Bonnaroo 2013: Top 10 Best Performances
From Icelandic hipsters to Malian maestros to Robert Sylvester Kelly, check out the best of the best from the 'Roo.
Boiling down the Bonnaroo Music & Arts Festival to 10 great performances is always a fool's errand -- how can hundreds of shows and four days of memorable moments be whittled into just a handful of sets? The 2013 edition of the annual Manchester, Tenn. summit showcased a remarkable breadth of musical genres, from down-home country to gangster rap to face-melting electronica to African rhythms and everything in between. And for the most part, the thousands in attendance were immensely entertained, whether visiting the thrift shop with Macklemore & Ryan Lewis, soaking in some bluegrass with Ed Helms or enjoying the chilled-out jams of Jack Johnson in the wake of Mumford & Sons' unfortunate cancellation.
Still, these 10 performances represent the moments in which our breath was taken away, our minds were blown, and our bodies were convulsing to the beat without abandon. From the superstars to the super-unknowns, check out Billboard's 10 favorite performances from the 2013 Bonnaroo festival:
10. Action Bronson - He was far from the biggest rapper on the bill (well, at least in terms of commercial clout), but Action Bronson handled his Sunday afternoon set like he was born to perform at Bonnaroo. The Queens MC/part-time gourmet chef was so at ease that he ventured offstage to get up close and personal with the crowd, eventually wandering outside the stage parameters altogether. But not all who wander are lost. Bronson reminded all of his chops as a rapper, repeatedly freestyling whenever he tired of a beat, and tearing through samples of his many memorable mixtape cuts of the past few years.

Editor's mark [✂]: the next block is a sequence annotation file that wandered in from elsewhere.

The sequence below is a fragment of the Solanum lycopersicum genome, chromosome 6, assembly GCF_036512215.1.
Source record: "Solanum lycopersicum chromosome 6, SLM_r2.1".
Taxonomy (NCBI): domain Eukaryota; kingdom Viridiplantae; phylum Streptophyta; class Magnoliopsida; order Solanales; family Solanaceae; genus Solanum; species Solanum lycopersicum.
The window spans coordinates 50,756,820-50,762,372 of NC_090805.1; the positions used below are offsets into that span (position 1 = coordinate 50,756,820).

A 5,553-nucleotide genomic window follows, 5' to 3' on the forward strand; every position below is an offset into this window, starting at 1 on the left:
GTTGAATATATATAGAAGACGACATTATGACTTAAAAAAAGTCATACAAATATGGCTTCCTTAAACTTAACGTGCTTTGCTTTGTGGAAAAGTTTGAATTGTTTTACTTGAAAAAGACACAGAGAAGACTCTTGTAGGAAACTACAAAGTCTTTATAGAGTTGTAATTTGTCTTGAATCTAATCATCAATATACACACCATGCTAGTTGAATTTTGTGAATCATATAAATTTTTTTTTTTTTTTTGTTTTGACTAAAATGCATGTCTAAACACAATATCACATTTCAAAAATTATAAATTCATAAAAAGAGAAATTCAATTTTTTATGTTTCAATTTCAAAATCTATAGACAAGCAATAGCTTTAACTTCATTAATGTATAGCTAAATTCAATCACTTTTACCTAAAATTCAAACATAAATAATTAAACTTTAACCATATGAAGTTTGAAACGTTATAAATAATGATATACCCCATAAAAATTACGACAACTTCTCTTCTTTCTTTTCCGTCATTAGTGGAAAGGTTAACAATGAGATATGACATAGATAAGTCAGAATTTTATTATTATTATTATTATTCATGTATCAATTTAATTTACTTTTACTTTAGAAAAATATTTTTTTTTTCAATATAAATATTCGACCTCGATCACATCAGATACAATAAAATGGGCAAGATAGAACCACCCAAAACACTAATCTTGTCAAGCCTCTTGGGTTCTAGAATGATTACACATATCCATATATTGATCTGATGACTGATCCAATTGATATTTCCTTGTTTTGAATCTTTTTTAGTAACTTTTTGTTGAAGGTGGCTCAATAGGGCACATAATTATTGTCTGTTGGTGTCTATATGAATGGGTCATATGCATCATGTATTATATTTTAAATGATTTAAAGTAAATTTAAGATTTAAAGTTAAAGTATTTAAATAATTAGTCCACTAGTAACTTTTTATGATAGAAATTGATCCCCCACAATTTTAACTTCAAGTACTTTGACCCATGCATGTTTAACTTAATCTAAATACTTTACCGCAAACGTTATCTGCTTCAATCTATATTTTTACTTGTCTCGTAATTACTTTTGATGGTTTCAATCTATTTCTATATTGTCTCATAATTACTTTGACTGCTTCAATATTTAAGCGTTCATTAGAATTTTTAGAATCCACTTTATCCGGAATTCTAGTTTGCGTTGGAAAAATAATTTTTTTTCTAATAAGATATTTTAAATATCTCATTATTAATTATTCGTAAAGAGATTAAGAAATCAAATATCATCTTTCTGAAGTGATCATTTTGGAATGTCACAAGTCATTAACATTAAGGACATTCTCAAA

9. Amadou & Mariam - From Mali to Tennessee, the music of Amadou & Mariam resonates in a way that is both primal and completely full of joy. The blind couple's Friday afternoon performance at Bonnaroo was not as crowded as concurrent sets but offered an extremely sumptuous mix of world beats, slicing guitar work and vocal chants that were immediately arresting despite never being in English. Of the dozens of performances at Bonnaroo 2013, Amadou & Mariam may very well have provoked the single most enthusiastic crowd reaction at the end of their set.
Bonnaroo 2013 Video